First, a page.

Earth bears many signs of human influence, from warming that exceeds pre-industrial temperatures to a rising sea. Add to that list, now, the human influence on the timing of Earth’s water cycle, revealed by a new study led by researchers at the U.S. Department of Energy’s Pacific Northwest National Laboratory.
The research, published this week which took into account historical climatological data from 1979 to 2019, very successfully pinpointed the footprint of human activity in disturbing the earth’s hydrological cycle.
This study shows that, yes, the later onset of monsoon rainfall, paired with future warming projected by climate models, has already started happening.
Ironically, the rain delay is caused by an increasingly moist atmosphere. As greenhouse gases warm Earth’s surface, more water vapor makes its way into the atmosphere. When there is more water vapor in the atmosphere, it becomes more ocean-like and we know the ocean takes longer to warm up than the atmosphere.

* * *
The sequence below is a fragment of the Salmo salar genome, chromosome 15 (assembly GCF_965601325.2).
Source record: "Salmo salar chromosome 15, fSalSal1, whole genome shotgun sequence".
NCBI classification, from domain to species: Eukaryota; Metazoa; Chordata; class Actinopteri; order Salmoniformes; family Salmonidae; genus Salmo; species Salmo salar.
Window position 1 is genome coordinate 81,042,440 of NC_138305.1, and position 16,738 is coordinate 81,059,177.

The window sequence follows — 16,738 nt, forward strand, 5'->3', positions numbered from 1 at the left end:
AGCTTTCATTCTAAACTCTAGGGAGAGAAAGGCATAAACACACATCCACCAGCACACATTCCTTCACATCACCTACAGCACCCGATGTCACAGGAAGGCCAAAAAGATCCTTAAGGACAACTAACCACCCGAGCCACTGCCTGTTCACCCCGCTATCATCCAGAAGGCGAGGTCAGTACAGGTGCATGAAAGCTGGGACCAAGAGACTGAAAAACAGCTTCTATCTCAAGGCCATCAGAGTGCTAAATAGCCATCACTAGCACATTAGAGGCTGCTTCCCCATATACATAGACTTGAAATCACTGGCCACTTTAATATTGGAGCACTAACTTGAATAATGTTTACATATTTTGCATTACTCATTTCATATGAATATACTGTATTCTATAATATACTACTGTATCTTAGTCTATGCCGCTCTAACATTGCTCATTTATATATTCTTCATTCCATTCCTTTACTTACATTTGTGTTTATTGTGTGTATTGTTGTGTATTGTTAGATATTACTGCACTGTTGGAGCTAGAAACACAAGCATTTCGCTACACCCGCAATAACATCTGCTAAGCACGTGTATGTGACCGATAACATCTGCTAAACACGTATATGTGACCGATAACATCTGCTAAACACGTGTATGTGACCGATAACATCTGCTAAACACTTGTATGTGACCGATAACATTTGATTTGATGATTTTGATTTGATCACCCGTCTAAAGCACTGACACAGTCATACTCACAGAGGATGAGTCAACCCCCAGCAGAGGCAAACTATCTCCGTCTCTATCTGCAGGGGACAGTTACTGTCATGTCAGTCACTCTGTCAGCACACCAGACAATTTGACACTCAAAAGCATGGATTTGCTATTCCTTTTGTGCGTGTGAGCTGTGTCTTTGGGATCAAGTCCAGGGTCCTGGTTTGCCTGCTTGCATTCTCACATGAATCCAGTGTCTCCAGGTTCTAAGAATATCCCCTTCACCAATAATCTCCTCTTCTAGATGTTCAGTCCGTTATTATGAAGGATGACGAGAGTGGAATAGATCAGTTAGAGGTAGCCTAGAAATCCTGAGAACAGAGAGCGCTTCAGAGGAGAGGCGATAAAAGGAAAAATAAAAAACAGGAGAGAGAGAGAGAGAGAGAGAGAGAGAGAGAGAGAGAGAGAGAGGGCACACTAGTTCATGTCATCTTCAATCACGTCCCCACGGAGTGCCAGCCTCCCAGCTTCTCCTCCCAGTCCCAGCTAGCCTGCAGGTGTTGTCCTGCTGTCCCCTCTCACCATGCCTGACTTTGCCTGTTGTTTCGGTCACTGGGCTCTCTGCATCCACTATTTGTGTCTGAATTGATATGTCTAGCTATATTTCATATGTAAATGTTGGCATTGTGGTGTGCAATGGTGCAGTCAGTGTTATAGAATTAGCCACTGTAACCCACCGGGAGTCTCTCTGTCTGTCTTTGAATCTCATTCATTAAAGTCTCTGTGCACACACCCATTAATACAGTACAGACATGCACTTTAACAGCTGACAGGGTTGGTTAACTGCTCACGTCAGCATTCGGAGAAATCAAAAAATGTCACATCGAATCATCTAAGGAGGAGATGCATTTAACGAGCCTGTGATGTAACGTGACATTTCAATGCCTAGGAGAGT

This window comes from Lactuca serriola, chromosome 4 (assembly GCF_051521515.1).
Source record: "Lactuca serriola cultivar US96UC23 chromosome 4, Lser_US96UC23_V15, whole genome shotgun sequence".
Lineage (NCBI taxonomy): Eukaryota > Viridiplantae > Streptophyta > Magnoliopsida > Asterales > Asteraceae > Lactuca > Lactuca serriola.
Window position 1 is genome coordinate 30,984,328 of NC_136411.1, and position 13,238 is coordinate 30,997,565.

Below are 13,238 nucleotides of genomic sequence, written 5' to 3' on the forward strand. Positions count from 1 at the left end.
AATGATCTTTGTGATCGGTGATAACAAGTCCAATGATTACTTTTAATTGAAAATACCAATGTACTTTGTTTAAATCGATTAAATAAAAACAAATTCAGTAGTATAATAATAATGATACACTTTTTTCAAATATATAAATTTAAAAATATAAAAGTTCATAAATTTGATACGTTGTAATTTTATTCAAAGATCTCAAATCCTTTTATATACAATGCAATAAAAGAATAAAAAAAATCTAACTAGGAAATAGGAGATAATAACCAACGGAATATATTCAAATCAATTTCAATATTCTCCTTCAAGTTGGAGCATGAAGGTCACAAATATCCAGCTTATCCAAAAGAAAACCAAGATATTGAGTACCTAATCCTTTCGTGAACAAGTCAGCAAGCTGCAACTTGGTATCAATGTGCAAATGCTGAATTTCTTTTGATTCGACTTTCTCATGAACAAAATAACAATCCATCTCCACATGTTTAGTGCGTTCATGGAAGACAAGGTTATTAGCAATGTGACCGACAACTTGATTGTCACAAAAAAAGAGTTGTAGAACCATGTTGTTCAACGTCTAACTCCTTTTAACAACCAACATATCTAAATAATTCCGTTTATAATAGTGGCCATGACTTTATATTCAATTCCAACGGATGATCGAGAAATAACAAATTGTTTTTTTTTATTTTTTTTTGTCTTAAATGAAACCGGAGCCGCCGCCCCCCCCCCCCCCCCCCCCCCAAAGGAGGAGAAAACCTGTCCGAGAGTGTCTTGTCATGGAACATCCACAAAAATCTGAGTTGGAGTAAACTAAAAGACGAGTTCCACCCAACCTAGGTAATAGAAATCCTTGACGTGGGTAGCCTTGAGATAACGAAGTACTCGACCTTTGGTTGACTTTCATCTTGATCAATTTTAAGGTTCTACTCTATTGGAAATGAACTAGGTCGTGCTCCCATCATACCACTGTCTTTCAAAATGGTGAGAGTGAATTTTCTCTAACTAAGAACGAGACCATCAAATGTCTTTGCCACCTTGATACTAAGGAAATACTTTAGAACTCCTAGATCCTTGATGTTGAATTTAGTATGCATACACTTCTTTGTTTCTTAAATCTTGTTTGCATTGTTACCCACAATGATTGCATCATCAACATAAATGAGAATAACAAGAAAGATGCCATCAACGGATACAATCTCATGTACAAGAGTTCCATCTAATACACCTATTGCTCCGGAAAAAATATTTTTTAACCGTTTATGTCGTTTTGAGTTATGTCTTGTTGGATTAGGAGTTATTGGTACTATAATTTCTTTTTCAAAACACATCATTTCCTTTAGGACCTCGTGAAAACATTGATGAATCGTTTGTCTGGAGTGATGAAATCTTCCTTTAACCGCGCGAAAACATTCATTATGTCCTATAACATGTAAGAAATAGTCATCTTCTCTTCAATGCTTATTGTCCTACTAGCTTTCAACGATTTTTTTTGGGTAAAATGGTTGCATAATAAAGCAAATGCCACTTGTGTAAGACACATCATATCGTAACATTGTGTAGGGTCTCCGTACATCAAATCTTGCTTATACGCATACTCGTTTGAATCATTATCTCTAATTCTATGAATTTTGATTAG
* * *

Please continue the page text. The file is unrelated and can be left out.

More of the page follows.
More moisture means it will take longer for the atmosphere to absorb energy and produce rainfall.
If human-generated aerosol concentrations continue to decline from efforts to improve air quality but greenhouse gas concentrations continue to rise, the delay in rainfall will further get extended in the future.
For monsoon regions, like India, with an agrarian economy a delayed onset of summer rainfall could devastate crop production and jeopardize the livelihood of large populations.
Reference- Pacific Northwest National Laboratory Study, Journal Nature Climate Change, Clean-Technica, Discovery Magazine, Science Daily